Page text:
unimodular matrix
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2021 ◽  
Vol 12 (2) ◽  
pp. 447-455
Samsul Arifin ◽  
Indra Bayu Muktyas ◽  
Puguh Wahyu Prasetyo ◽  
Abdul Azis Abdillah

One of the encryption algorithms is the Hill Cipher. The square key matrix in the Hill Cipher method must have an inverse modulo. The unimodular matrix is one of the few matrices that must have an inverse. A unimodular matrix can be utilized as a key in the encryption process. This research aims to demonstrate that there is another approach to protect text message data. Symmetric cryptography is the sort of encryption utilized. A Bernoulli Map is used to create a unimodular matrix. To begin, the researchers use an identity matrix to generate a unimodular matrix. The Bernoulli Map series of real values in (0,1) is translated to integers between 0 and 255. The numbers are then inserted into the unimodular matrix's top triangular entries. To acquire the full matrix as the key, the researchers utilize Elementary Row Operations. The data is then encrypted using modulo matrix multiplication.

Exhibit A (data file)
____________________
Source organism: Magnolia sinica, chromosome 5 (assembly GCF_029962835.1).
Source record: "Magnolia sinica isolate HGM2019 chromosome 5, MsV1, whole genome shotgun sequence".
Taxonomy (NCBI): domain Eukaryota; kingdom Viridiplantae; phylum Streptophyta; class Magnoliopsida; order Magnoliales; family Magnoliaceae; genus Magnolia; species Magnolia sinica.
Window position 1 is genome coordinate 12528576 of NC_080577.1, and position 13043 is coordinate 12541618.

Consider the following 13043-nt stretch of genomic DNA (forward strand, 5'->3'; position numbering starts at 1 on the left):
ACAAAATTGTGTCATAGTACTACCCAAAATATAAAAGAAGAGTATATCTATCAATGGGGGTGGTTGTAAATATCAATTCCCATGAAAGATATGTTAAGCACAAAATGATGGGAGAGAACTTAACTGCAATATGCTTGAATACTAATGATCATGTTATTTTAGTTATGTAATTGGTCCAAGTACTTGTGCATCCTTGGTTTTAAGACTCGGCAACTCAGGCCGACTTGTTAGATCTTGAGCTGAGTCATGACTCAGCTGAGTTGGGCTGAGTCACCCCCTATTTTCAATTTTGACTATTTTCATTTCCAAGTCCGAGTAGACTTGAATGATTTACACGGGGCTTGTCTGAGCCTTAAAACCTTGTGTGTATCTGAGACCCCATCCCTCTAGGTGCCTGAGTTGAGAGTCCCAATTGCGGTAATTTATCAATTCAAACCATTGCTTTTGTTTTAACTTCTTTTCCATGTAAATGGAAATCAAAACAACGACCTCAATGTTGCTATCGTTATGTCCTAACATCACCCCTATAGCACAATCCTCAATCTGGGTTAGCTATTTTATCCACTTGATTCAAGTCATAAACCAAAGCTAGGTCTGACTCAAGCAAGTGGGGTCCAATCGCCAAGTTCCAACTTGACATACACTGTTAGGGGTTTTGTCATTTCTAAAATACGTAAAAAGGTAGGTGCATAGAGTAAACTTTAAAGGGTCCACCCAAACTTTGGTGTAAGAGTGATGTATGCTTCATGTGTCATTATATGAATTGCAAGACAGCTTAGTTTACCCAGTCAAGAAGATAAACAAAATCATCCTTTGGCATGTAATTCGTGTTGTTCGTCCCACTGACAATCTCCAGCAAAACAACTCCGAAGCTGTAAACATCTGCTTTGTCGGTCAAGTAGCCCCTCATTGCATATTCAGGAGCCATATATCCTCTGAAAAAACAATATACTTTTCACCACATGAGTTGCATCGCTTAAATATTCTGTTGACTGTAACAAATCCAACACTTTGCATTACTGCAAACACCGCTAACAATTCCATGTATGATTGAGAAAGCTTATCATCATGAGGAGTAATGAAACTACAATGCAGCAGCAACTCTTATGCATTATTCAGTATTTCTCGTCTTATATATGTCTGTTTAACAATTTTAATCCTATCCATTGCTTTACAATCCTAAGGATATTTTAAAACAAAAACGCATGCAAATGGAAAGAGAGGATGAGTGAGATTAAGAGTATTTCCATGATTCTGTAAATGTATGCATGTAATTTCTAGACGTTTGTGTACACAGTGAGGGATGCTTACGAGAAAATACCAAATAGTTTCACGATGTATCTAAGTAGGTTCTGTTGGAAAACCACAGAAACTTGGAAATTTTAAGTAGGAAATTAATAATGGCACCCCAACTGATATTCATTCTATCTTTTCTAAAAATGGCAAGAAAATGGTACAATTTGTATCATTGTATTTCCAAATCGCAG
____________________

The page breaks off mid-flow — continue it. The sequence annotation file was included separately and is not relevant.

Mathematics ◽  
2021 ◽  
Vol 9 (18) ◽  
pp. 2226
Arif Mandangan ◽  
Hailiza Kamarulhaili ◽  
Muhammad Asyraf Asbullah

Matrix inversion is one of the most significant operations on a matrix. For any non-singular matrix A∈Zn×n, the inverse of this matrix may contain countless numbers of non-integer entries. These entries could be endless floating-point numbers. Storing, transmitting, or operating such an inverse could be cumbersome, especially when the size n is large. The only square integer matrix that is guaranteed to have an integer matrix as its inverse is a unimodular matrix U∈Zn×n. With the property that det(U)=±1, then U−1∈Zn×n is guaranteed such that UU−1=I, where I∈Zn×n is an identity matrix. In this paper, we propose a new integer matrix G˜∈Zn×n, which is referred to as an almost-unimodular matrix. With det(G˜)≠±1, the inverse of this matrix, G˜−1∈Rn×n, is proven to consist of only a single non-integer entry. The almost-unimodular matrix could be useful in various areas, such as lattice-based cryptography, computer graphics, lattice-based computational problems, or any area where the inversion of a large integer matrix is necessary, especially when the determinant of the matrix is required not to equal ±1. Therefore, the almost-unimodular matrix could be an alternative to the unimodular matrix.

2020 ◽  
Mika Sumida ◽  
Guillermo Gallego ◽  
Paat Rusmevichientong ◽  
Huseyin Topaloglu ◽  
James Davis